Back in the age before smartphones (scarily enough, it really wasn’t so long ago), if you had a cell phone, it was yours and yours alone. It didn’t need to be connected to an email account just to work, and if your kids used it, it was just to play Brick Breaker. A lot of us eventually upgraded to the iPhone, and as the kids came along, brought them into the iPhone/iPad fold by putting our Apple IDs onto their devices.
Of course, what was once the easiest solution for getting a new device up and running has now become a nightmare: you’re getting messages from your kids’ friends about Minecraft, and they’re getting messages about Mom’s wine club. Yikes.
And with Apple’s introduction of Continuity with iOS 8, which lets all of your devices work in tandem and receive notifications at the same time, the problems have gone even deeper.
It can be really annoying, but fortunately, it’s easy to stop the iMessage madness.pan
How to Choose Which Accounts Get Which Messages
Like the majority of problems you can encounter while using your iPhone or iPad, the solution lies in Settings. While text messages are associated solely with your phone number, Apple’s iMessage ties your phone number to your email address-based Apple ID; you can then send iMessages to anyone else who has an iOS device. If you’re getting messages meant to go to another device or person in your family, it might be because your Apple ID is tied to their particular devices. To see which accounts are associated with your Apple ID, go to Settings>iCloud>select your account at the top>Devices.
Head to Settings>Messages>Send & Receive. You’ll see your primary phone number, greyed out with a checkmark to its left. Usually, below the phone number, you’ll see email addresses that you’ve set up on your phone with checkmarks to their left, too. By tapping an email address, you can choose whether you'd like people with your email address in their contacts to be able to send you iMessages. In this same window, you can also decide which number or email address you want to start new iMessage conversations from. Simply tap on the account you prefer, and a checkmark will appear to its left.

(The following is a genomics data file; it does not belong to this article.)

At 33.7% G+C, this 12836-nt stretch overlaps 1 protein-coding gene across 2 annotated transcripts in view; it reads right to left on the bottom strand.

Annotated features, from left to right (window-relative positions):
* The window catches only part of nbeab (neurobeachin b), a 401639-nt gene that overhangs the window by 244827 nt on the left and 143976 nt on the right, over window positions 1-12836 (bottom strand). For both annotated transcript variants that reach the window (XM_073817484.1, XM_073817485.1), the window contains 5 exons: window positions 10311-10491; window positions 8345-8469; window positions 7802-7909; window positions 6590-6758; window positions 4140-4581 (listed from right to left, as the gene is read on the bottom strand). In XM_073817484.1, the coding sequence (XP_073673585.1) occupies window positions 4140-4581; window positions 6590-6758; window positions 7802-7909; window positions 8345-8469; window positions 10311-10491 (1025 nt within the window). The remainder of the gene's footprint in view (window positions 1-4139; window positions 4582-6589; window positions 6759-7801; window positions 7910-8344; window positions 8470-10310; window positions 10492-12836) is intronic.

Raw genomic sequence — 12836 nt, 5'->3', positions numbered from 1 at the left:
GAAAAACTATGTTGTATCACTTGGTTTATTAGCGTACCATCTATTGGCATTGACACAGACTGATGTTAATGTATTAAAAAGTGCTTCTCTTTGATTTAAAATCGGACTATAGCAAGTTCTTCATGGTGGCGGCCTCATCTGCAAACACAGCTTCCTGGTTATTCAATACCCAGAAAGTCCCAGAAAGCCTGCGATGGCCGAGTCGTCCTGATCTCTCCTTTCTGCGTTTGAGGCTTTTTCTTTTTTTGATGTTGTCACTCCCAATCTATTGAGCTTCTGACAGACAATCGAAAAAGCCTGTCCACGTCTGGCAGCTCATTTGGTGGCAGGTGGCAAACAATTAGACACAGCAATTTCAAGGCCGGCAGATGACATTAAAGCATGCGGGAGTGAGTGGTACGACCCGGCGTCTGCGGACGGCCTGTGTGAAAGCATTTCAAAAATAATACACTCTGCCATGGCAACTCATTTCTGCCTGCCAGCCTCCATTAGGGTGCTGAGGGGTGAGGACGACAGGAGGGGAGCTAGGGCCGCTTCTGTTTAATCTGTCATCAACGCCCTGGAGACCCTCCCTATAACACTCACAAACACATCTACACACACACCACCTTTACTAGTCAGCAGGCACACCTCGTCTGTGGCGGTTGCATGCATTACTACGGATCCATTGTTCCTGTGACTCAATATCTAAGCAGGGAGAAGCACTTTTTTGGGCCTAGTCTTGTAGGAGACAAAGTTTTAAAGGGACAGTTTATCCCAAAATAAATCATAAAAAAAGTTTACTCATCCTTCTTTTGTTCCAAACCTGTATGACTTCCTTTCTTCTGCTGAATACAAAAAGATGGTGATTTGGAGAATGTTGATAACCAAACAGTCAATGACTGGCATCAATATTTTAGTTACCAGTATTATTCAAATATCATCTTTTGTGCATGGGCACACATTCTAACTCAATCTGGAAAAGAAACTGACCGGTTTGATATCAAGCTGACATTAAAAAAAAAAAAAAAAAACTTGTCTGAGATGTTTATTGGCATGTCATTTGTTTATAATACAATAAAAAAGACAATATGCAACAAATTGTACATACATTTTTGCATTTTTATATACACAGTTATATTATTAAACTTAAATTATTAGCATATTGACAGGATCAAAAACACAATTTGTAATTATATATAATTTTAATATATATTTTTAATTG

Continuity also made it so you can send and receive text messages on your iPads or Macs, as long as they are signed into the same iMessage account and are on the same Wi-Fi network as your phone. Go to Settings>Messages>Text Message Forwarding, then click on the devices listed to add or remove them.
The process is similar if you want to stop receiving other people’s FaceTime or phone calls. Go to Settings>Phone>Calls on Other Devices. You can then choose which devices can receive phone calls when they are on the same Wi-Fi network. You can also choose which accounts you can get FaceTime calls from by going to Settings>FaceTime, then selecting the correct accounts as you did before.
Prevent the Problem in the First Place
Although it’s tempting to skip setting up a new Apple ID for your child, for their eventual privacy (and your eventual sanity), create an email address and set up an Apple ID for them. While it may seem like you’re giving them free reign, Apple’s Family Sharing still lets you have control over what your children can and cannot do with their devices, including parental approval for all apps, songs and videos they download from Apple's store.
If you want to be the Family Organizer (who pays for any purchases), go to Settings>iCloud>Set Up Family Sharing. You’ll then follow the progressive steps, which will allow you to invite up to five other family members to your group.
The great thing about Family Sharing is that anyone who’s in your group has access to any music, movies, books or apps that have been purchased by anyone in your group (Don’t worry, you can also hide certain items and make it so people who want to purchase items have to get the go-ahead from you). Once you get to the last setup screen, select Add Family Member to send an invitation that will appear on each new member’s device. They will accept the invitation and you’re good to go.
You can always set up Family Sharing, even if you had previous shared your Apple ID with someone else. While one person may have to manually add contacts, calendars, etc. from the old Apple ID to the new one, you will definitely be glad to keep your messages all to yourself.
Blue and green messages
From Carmar on January 28, 2017 :: 5:09 pm
Your comment about how the messages show up is not the correct information. iMessages are blue and not green. It is the regular phone text that is green.
Thanks for pointing this out!
From Suzanne Kantra on January 30, 2017 :: 3:05 pm
Thanks for pointing this out! I’ve corrected in the text above.